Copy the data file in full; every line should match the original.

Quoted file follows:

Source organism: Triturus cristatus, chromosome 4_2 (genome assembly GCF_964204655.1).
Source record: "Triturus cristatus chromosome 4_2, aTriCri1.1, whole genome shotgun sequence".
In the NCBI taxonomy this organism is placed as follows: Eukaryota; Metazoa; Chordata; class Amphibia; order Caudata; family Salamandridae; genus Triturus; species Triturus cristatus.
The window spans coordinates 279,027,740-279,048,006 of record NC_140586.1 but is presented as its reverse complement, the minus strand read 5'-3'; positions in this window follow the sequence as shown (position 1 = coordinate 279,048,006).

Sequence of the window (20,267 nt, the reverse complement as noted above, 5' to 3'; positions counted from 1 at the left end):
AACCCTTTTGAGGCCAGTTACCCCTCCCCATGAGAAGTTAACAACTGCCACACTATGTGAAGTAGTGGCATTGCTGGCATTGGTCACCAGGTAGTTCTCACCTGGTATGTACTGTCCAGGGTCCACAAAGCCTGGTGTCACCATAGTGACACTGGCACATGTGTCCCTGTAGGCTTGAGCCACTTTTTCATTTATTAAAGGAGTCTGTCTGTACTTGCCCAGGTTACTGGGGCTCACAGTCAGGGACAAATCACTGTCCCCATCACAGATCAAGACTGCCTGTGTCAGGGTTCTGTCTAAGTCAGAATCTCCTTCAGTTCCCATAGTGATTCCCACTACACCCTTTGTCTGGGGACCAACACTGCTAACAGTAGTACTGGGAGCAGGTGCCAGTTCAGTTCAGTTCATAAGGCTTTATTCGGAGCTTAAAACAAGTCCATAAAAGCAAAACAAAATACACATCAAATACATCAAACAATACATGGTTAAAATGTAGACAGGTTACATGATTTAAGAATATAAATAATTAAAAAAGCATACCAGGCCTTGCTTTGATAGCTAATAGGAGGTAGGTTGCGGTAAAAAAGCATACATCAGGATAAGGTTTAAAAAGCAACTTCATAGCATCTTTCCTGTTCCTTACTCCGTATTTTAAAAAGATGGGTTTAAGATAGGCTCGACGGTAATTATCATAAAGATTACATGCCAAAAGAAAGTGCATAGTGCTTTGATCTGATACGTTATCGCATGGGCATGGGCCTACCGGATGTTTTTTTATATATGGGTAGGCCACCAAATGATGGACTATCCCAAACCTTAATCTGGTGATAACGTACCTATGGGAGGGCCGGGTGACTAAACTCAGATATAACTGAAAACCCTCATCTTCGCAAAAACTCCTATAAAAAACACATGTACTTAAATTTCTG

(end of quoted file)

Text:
Source organism: Triturus cristatus, chromosome 4_2 (genome assembly GCF_964204655.1).
Source record: "Triturus cristatus chromosome 4_2, aTriCri1.1, whole genome shotgun sequence".
In the NCBI taxonomy this organism is placed as follows: Eukaryota; Metazoa; Chordata; class Amphibia; order Caudata; family Salamandridae; genus Triturus; species Triturus cristatus.
The window spans coordinates 279,027,740-279,048,006 of record NC_140586.1 but is presented as its reverse complement, the minus strand read 5'-3'; positions in this window follow the sequence as shown (position 1 = coordinate 279,048,006).

Sequence of the window (20,267 nt, the reverse complement as noted above, 5' to 3'; positions counted from 1 at the left end):
AACCCTTTTGAGGCCAGTTACCCCTCCCCATGAGAAGTTAACAACTGCCACACTATGTGAAGTAGTGGCATTGCTGGCATTGGTCACCAGGTAGTTCTCACCTGGTATGTACTGTCCAGGGTCCACAAAGCCTGGTGTCACCATAGTGACACTGGCACATGTGTCCCTGTAGGCTTGAGCCACTTTTTCATTTATTAAAGGAGTCTGTCTGTACTTGCCCAGGTTACTGGGGCTCACAGTCAGGGACAAATCACTGTCCCCATCACAGATCAAGACTGCCTGTGTCAGGGTTCTGTCTAAGTCAGAATCTCCTTCAGTTCCCATAGTGATTCCCACTACACCCTTTGTCTGGGGACCAACACTGCTAACAGTAGTACTGGGAGCAGGTGCCAGTTCAGTTCAGTTCATAAGGCTTTATTCGGAGCTTAAAACAAGTCCATAAAAGCAAAACAAAATACACATCAAATACATCAAACAATACATGGTTAAAATGTAGACAGGTTACATGATTTAAGAATATAAATAATTAAAAAAGCATACCAGGCCTTGCTTTGATAGCTAATAGGAGGTAGGTTGCGGTAAAAAAGCATACATCAGGATAAGGTTTAAAAAGCAACTTCATAGCATCTTTCCTGTTCCTTACTCCGTATTTTAAAAAGATGGGTTTAAGATAGGCTCGACGGTAATTATCATAAAGATTACATGCCAAAAGAAAGTGCATAGTGCTTTGATCTGATACGTTATCGCATGGGCATGGGCCTACCGGATGTTTTTTTATATATGGGTAGGCCACCAAATGATGGACTATCCCAAACCTTAATCTGGTGATAACGTACCTATGGGAGGGCCGGGTGACTAAACTCAGATATAACTGAAAACCCTCATCTTCGCAAAAACTCCTATAAAAAACACATGTACTTAAATTTCTG